Anxiety, Grief and Other Invisible Illnesses in YA Fiction

Rakeem Sweezy entered my college library with a smile so wide, you might think he’d come to a party. His hug was the brightest part of my day. Sweezy couldn’t walk anywhere without hugging five or six people. He was our football hero, our prom king, and the kindest student on campus.

At the age of twenty, he was found dead in his dorm room from an undiagnosed medical condition.

As an older adult surrounded by young adults, I still wonder what I could have done; I wonder how many people I see have invisible illnesses. The Edge of Anything, a new novel by Nora Shalaway Carpenter, was inspired by her own experiences with invisible illness.

Set in and around Asheville, North Carolina (where Carpenter lives), The Edge of Anything is the story of two high school seniors, Sage and Len, from different worlds who bond through their struggle with mental health.

Sage Zendasky, the star volleyball player, has a life that seems blessed. Her family is loving and successful; she excels at a sport that she loves; her future in college seems secured by a scholarship offer, and she is surrounded by friends.

Lennon Madder’s world is different. Strained by the costs of a nursing home for her grandmother, Len’s family is close but struggling. Her father is an artist existing on commissions and her mother works at the food bank. Yet Len’s family will not give up on their dream for her to go to college.

Len’s college chances hinge on her skills as a photographer. Sage’s father shows up to her games with his phone and his briefcase. Len’s father encourages her to “get a grip” and meditate on the power of positivity. Neither family, high school teachers, nor friends can understand everything Sage and Len face.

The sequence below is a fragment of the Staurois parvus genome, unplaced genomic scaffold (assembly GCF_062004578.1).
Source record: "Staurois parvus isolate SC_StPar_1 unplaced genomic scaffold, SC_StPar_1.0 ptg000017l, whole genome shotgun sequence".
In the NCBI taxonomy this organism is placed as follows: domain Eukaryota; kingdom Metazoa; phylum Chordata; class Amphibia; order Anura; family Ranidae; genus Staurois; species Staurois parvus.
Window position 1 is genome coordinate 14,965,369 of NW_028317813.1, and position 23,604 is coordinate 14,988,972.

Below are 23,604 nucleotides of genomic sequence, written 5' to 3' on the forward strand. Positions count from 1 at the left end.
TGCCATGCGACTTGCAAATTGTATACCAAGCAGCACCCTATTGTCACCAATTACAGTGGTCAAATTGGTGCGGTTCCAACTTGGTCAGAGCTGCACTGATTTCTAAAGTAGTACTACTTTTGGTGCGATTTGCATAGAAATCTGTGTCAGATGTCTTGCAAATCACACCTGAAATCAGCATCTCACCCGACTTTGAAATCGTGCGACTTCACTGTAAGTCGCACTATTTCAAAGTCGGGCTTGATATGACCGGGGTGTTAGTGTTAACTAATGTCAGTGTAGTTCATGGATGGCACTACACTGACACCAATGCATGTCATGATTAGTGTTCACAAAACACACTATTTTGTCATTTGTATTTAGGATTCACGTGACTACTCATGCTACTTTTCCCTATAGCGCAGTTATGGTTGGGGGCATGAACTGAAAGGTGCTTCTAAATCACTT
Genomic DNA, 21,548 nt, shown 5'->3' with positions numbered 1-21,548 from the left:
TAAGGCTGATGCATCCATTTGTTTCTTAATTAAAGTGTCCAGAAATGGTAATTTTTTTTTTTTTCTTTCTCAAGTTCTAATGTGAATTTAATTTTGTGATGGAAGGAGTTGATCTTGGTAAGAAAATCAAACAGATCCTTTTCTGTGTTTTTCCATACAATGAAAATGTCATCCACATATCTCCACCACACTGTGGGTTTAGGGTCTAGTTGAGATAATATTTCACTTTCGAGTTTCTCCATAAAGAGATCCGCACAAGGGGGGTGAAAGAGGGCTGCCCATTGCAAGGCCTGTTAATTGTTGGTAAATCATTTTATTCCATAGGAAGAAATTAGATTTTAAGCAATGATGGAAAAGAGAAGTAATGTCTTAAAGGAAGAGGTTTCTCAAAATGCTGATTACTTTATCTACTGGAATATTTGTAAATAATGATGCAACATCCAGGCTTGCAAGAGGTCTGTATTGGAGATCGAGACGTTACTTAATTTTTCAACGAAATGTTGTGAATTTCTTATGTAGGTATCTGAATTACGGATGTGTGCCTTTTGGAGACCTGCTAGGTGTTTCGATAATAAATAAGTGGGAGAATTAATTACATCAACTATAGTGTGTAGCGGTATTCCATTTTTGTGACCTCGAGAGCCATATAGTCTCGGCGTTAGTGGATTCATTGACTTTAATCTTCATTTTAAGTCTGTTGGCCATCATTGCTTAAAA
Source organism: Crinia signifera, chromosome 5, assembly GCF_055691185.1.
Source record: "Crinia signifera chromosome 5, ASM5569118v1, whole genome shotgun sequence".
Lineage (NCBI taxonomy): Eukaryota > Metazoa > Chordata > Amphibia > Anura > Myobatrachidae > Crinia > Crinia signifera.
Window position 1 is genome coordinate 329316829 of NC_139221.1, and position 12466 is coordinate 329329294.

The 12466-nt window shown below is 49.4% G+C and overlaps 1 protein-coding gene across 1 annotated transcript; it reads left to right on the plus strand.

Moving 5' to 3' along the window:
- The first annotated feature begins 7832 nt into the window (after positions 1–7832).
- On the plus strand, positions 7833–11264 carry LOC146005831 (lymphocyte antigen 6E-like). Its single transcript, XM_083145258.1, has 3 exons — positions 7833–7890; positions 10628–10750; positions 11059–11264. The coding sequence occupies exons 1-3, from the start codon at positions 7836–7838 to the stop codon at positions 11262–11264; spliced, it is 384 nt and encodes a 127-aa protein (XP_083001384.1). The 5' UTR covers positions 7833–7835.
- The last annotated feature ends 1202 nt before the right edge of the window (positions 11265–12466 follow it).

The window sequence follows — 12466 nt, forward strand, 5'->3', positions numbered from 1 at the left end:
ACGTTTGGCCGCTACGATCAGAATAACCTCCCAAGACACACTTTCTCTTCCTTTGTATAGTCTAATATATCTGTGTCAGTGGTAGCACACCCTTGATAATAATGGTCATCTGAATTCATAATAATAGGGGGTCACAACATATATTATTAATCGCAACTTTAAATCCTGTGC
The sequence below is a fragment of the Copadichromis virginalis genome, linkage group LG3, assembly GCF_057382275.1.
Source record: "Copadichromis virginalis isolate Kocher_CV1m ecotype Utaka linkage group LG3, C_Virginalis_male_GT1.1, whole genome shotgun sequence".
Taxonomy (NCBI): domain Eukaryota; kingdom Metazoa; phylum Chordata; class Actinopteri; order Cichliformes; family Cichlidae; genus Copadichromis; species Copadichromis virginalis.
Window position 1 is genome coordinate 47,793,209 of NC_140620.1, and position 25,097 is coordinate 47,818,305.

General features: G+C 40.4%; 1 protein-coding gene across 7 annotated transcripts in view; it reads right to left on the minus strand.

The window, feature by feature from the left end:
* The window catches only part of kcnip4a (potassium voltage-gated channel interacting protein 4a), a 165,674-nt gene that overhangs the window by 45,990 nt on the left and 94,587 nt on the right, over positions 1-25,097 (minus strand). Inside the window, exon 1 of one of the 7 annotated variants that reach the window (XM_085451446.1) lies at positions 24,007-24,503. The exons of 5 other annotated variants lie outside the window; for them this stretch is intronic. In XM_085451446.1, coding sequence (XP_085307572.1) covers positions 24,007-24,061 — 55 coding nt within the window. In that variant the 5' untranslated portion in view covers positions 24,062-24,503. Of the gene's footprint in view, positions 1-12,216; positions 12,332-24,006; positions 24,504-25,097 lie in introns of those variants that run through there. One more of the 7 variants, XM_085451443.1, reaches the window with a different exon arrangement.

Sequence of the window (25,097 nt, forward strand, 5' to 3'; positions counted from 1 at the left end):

In the crowded high school halls, Len spills her pencils on the floor in front of Sage and the connection begins. Sage notices Len’s anxiety and her glove-covered hands with curiosity and concern. Len’s chance for a scholarship in photography is threatened by her anxiety and depression. When an anxiety attack overwhelms Sage, Len supports her by sharing her own experience with panic attacks.

As they build trust, Len slowly begins to share her fear of a spiraling mental dissolve into early dementia. While the concerned families and friends are excluded from their anxiety, the two girls try to find answers together. Their adventures lead them to almost falling from the edge of a mountain, speeding dangerously in a car, and enduring a life-endangering volleyball game.

Not as immersed in the internal voice of an OCD obsession as John Green’s Turtles All the Way Down (2017), The Edge of Anything is a poignant coming-of-age story set against the backdrop of the Blue Ridge mountains and the rhododendrons of Graveyard Fields. Througe the story of Sage and Len, Carpenter’s own understanding and compassion for mental health conditions and invisible illnesses is a beacon for those needing stories like these.